Tofu, tempeh and edamame originate from soybeans and are especially popular in East Asian cuisine. Soy is considered a complete source of protein. Even so, getting enough protein and essential vitamins and minerals may be more difficult for people who don't eat meat or animal products. A person should plan ahead to ensure that they get enough protein, calcium, iron, and vitamin B-12, which people who follow an omnivorous diet get from animal products.
Almonds offer 16.5 g of protein per ½ cup. They also provide a good amount of vitamin E, which is great for skin and eyes. Mycoprotein products contain about 13 g of protein per ½ cup serving. The Academy of Nutrition and Dietetics recommends a minimum daily protein intake of 0.8 grams (g) of protein per kilogram of body weight, or about 60 g for a person weighing 165 pounds.
People looking to build muscle, pregnant or breastfeeding women, and older adults may need more protein. The human body creates 11 amino acids, but it must obtain another nine from food. Animal products are complete proteins, meaning that they contain all the amino acids. Some plant products, such as soy and quinoa, are also complete proteins, while others are incomplete proteins.
The ubiquitous vegan protein is often associated with processed hamburgers or the mysterious meatloaf, but it doesn't have to be that way. Soy protein can be part of a healthy plant-based diet. Foods such as tofu, tempeh, edamame and even soy milk are great options for adding protein to your diet. Try cooking a stir-fry with tempeh or tofu, steaming some edamame for an easy snack, or topping your morning cereal with soy milk.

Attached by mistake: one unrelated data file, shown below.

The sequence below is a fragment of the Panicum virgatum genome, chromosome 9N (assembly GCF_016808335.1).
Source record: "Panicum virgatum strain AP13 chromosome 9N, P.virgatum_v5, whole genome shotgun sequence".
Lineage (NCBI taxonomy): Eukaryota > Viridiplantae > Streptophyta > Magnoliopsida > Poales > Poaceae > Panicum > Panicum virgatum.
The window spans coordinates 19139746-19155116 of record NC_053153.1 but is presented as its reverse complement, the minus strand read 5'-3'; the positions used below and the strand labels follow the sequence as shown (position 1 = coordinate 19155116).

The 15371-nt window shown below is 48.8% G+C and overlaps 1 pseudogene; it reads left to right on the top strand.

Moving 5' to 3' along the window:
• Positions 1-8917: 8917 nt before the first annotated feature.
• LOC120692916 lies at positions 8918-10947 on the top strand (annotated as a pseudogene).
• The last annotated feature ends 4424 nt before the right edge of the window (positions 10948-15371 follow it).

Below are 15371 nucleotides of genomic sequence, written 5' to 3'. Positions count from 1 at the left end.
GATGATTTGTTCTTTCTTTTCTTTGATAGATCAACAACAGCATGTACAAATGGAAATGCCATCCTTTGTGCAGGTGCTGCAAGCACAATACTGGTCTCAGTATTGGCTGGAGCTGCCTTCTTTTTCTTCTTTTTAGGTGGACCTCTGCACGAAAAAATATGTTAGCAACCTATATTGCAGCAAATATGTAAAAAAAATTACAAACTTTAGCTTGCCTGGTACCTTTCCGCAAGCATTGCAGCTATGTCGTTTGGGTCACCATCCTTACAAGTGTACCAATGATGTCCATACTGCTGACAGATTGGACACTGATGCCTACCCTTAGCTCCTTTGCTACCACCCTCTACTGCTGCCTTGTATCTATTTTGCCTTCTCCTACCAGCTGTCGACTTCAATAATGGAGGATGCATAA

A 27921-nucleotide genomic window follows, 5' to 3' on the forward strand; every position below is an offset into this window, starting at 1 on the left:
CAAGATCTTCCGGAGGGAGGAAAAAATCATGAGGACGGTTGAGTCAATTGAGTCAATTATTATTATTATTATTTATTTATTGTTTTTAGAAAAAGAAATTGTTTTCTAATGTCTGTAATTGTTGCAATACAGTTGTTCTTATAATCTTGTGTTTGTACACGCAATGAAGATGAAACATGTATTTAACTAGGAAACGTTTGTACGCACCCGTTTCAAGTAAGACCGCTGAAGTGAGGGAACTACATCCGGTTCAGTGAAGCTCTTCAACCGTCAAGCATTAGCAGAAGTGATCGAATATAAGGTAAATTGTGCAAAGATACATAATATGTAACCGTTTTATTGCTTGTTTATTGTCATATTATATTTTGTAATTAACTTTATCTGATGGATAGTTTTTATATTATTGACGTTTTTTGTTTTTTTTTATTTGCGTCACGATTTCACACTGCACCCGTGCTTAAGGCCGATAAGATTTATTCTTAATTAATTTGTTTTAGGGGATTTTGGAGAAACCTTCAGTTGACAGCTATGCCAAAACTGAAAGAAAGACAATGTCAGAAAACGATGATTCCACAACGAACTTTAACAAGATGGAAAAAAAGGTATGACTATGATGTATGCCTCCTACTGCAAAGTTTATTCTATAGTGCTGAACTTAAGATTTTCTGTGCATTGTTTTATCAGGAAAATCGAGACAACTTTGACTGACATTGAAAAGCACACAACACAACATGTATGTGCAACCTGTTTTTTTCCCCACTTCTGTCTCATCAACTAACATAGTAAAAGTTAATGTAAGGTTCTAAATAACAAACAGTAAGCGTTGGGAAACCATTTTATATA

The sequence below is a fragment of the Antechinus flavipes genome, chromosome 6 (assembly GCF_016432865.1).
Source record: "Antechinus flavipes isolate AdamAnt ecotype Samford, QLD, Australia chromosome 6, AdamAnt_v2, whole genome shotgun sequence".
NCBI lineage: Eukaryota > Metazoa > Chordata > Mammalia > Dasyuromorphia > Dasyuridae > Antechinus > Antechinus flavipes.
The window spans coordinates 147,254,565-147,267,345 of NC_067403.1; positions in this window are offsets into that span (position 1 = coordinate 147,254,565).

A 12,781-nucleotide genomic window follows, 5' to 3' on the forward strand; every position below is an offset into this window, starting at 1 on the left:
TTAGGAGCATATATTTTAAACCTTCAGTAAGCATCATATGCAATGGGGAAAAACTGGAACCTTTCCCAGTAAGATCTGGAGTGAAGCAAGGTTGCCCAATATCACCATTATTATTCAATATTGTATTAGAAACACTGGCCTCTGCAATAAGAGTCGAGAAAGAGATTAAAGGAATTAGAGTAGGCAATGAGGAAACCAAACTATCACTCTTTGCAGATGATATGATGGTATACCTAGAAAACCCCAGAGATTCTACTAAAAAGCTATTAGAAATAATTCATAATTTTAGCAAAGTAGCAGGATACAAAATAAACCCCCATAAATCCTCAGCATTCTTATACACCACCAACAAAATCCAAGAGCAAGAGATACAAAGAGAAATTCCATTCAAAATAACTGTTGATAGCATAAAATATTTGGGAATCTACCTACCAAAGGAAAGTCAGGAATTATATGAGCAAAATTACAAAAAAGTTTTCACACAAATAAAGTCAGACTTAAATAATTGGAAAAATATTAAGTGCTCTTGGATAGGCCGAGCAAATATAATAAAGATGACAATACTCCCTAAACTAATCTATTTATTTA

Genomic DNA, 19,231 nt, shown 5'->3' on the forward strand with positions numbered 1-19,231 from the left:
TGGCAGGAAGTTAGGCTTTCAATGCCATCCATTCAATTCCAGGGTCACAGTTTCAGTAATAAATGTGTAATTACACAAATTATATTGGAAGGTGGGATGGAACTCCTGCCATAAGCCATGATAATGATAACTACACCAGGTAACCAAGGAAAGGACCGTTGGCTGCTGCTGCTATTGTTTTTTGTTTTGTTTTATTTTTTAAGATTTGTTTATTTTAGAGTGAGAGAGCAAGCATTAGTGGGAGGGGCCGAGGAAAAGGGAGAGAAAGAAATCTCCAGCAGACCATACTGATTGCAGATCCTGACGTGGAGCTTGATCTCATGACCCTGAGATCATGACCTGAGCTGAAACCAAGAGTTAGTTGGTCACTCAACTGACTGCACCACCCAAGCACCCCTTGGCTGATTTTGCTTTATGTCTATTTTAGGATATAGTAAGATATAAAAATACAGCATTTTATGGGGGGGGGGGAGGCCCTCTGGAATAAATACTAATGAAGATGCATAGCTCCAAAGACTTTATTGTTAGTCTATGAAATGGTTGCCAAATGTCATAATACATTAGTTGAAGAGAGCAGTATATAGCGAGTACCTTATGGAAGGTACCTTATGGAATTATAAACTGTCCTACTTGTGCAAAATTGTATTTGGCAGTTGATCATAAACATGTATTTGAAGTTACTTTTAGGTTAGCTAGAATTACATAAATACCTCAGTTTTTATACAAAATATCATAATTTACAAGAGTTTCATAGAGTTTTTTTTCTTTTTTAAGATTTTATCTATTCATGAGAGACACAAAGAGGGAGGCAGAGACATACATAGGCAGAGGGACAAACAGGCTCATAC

On a vegetarian or vegan diet, you can get enough protein if you eat an adequate amount of calories from a variety of whole foods. Without dairy, eggs or meat, this extensive guide highlights some of the best vegan protein sources available. You'll see some classic dishes on this list, such as beans and tofu, as well as foods that are often overlooked, such as peas and wild rice, which also have a lot of protein. A range of vegan protein powders are available for people who want to increase their protein intake but follow a plant-based diet.
Nelson recommends consuming more vegan protein sources or combining different types of plant-based proteins with unique amino acid profiles to fill in the gaps and create a complete protein. Versatile, affordable and nutritious, tofu is considered to be one of the best vegan protein sources available. So while it may be quite easy to meet your protein needs with a large piece of meat or a spoonful of whey protein powder on a non-vegan diet, it may take a little more effort to include enough protein in the diet through plant-based proteins alone. Foods such as spinach, Brussels sprouts, and peas contain decent amounts of protein to balance the plate.
In addition, since proteins play a key role in satiety11, it might be best to increase your protein intake a little if you find that you're constantly hungry between meals. This means that many plant-based foods, such as most types of nuts, seeds and legumes, have a lower content of essential amino acids (such as leucine or lysine) than the body needs and generally have a lower PDCAAS7 score7, which is used to measure the quality of a food's proteins. This is because most vegan-friendly foods contain less protein per serving than animal products. With 18 grams of protein in every cooked cup, lentils are one of the few plant-based foods that can compete with animal products, such as meat, in terms of protein content.
Vegan proteins that are low in one or more of these essential amino acids are generally considered incomplete proteins. People with a history of mushroom allergies or with a lot of food allergies may want to consider another source of protein. Part of maintaining balance with a vegan diet is to avoid becoming a junk food vegan, which can lead to low energy and protein deficiency.